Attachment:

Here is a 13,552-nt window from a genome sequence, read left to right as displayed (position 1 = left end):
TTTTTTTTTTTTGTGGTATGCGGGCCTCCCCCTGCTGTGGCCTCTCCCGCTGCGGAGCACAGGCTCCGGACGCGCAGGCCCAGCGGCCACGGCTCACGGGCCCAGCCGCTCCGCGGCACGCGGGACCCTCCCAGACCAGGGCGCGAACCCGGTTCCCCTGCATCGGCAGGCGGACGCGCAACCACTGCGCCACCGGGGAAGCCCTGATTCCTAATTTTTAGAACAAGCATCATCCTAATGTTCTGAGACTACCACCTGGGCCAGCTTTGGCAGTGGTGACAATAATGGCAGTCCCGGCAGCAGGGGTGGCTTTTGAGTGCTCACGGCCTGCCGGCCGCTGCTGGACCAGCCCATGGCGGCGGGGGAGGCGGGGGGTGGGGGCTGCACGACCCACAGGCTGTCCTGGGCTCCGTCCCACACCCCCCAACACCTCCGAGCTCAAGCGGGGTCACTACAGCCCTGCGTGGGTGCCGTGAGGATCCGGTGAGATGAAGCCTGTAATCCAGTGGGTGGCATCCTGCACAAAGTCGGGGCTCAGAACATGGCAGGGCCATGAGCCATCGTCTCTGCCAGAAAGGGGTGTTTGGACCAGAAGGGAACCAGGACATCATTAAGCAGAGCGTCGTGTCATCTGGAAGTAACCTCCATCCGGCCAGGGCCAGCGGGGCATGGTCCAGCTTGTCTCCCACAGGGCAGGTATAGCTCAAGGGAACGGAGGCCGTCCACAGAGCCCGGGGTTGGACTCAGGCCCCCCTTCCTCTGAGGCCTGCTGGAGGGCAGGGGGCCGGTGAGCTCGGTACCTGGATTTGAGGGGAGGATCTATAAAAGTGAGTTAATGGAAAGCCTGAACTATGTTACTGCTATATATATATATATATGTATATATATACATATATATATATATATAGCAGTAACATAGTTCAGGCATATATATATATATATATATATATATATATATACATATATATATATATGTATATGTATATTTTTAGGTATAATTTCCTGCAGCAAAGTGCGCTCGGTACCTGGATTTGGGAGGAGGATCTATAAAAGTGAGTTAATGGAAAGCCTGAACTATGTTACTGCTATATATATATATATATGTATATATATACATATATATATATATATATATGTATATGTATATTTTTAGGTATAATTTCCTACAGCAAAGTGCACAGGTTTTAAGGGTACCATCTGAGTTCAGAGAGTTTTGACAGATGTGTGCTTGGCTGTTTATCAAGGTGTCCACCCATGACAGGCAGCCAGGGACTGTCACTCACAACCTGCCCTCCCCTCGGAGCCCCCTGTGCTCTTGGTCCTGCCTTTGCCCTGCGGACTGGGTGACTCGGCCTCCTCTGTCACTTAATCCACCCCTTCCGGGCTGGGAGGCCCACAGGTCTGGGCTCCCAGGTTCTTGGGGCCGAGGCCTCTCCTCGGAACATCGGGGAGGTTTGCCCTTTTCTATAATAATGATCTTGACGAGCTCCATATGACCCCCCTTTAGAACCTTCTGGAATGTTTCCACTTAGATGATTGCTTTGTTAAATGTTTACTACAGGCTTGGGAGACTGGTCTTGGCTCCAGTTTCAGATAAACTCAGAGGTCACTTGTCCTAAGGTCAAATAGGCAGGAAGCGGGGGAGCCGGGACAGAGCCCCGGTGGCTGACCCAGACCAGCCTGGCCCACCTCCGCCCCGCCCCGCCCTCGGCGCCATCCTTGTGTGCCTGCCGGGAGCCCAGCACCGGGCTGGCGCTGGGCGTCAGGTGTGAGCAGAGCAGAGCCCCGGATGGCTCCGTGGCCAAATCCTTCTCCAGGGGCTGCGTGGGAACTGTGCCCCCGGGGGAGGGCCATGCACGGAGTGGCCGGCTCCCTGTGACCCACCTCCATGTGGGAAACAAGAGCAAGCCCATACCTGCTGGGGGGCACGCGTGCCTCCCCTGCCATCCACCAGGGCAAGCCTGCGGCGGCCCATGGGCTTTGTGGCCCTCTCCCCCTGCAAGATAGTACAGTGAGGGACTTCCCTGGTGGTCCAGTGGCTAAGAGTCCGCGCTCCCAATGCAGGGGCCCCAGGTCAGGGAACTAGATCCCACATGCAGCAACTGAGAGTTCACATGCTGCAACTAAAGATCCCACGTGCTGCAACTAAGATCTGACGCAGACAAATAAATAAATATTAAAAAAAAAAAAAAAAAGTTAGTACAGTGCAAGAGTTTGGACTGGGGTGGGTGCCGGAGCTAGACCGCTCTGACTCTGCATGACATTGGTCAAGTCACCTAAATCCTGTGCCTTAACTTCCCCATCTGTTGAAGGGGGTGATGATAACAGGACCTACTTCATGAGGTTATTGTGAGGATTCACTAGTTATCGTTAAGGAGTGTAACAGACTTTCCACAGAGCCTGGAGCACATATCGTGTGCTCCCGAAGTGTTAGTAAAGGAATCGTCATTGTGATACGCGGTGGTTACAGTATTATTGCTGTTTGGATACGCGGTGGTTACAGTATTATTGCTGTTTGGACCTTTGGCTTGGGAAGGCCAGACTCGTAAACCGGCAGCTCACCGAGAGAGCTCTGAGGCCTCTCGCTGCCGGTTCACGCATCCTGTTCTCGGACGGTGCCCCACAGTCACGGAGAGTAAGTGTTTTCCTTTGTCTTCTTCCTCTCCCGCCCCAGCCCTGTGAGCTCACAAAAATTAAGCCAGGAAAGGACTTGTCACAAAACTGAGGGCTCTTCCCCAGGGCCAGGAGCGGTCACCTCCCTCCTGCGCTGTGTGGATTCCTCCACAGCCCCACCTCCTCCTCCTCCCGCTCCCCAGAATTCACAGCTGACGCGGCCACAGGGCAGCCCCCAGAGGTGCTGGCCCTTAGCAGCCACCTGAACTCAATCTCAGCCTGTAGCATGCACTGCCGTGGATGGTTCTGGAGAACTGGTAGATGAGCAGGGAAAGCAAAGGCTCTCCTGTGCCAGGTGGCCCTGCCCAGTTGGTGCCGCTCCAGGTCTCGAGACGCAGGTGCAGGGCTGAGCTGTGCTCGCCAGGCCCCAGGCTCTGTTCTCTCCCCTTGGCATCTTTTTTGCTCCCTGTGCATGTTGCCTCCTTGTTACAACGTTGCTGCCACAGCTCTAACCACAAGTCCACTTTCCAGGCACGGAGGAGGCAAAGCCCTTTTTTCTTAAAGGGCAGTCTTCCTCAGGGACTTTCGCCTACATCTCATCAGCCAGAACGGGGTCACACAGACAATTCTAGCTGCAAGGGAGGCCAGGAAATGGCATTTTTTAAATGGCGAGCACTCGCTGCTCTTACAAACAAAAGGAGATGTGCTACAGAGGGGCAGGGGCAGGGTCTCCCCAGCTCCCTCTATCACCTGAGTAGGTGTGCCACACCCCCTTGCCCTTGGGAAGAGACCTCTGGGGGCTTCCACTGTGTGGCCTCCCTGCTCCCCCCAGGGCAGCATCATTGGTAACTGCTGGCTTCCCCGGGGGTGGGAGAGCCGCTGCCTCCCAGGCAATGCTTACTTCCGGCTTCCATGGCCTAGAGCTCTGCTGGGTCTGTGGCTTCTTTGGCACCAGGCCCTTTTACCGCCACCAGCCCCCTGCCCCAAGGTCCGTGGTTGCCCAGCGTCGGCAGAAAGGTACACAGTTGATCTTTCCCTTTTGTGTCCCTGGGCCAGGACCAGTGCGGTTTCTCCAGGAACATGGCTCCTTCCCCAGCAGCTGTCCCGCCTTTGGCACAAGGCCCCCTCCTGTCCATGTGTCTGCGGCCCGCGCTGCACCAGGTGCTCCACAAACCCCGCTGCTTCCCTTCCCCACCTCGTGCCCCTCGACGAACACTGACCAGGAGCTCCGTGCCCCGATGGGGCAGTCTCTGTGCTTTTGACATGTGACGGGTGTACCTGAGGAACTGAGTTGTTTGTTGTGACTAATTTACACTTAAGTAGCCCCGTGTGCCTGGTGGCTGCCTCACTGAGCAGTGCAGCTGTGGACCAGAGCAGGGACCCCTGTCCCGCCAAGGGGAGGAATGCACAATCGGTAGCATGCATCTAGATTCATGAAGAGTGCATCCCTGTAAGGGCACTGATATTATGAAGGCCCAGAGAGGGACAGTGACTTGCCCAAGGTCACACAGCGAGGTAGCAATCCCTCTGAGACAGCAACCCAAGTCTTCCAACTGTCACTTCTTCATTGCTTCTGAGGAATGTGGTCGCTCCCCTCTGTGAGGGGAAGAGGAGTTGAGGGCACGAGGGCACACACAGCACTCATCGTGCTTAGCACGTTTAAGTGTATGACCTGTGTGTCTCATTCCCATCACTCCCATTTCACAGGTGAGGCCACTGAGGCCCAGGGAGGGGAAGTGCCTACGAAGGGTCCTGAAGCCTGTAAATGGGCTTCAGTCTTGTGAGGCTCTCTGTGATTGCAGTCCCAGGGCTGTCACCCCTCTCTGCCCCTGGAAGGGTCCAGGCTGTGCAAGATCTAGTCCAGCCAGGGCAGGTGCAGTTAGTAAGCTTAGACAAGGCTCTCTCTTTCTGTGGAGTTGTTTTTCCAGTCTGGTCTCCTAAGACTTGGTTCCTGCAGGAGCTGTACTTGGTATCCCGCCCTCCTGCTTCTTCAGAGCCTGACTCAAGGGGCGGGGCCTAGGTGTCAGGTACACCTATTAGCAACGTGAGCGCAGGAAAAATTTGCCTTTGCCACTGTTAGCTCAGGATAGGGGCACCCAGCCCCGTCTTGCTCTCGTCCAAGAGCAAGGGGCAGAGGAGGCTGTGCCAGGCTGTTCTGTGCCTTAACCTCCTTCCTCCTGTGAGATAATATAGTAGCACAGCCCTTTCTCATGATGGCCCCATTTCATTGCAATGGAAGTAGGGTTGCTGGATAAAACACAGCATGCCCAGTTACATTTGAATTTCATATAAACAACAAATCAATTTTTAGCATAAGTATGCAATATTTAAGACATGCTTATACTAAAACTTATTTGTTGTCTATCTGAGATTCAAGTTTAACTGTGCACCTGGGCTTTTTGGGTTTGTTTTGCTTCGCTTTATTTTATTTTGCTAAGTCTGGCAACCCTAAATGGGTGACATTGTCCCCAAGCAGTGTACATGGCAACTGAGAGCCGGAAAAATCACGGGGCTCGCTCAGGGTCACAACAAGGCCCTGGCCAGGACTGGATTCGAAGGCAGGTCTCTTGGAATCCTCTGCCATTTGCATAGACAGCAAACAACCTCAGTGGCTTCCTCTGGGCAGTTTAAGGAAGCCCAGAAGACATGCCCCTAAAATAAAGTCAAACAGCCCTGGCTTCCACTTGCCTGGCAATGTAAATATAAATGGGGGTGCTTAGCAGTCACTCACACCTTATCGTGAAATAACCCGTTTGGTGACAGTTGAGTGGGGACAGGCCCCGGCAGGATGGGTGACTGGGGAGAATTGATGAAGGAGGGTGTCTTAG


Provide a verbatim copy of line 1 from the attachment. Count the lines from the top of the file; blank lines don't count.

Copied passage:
Here is a 13,552-nt window from a genome sequence, read left to right as displayed (position 1 = left end):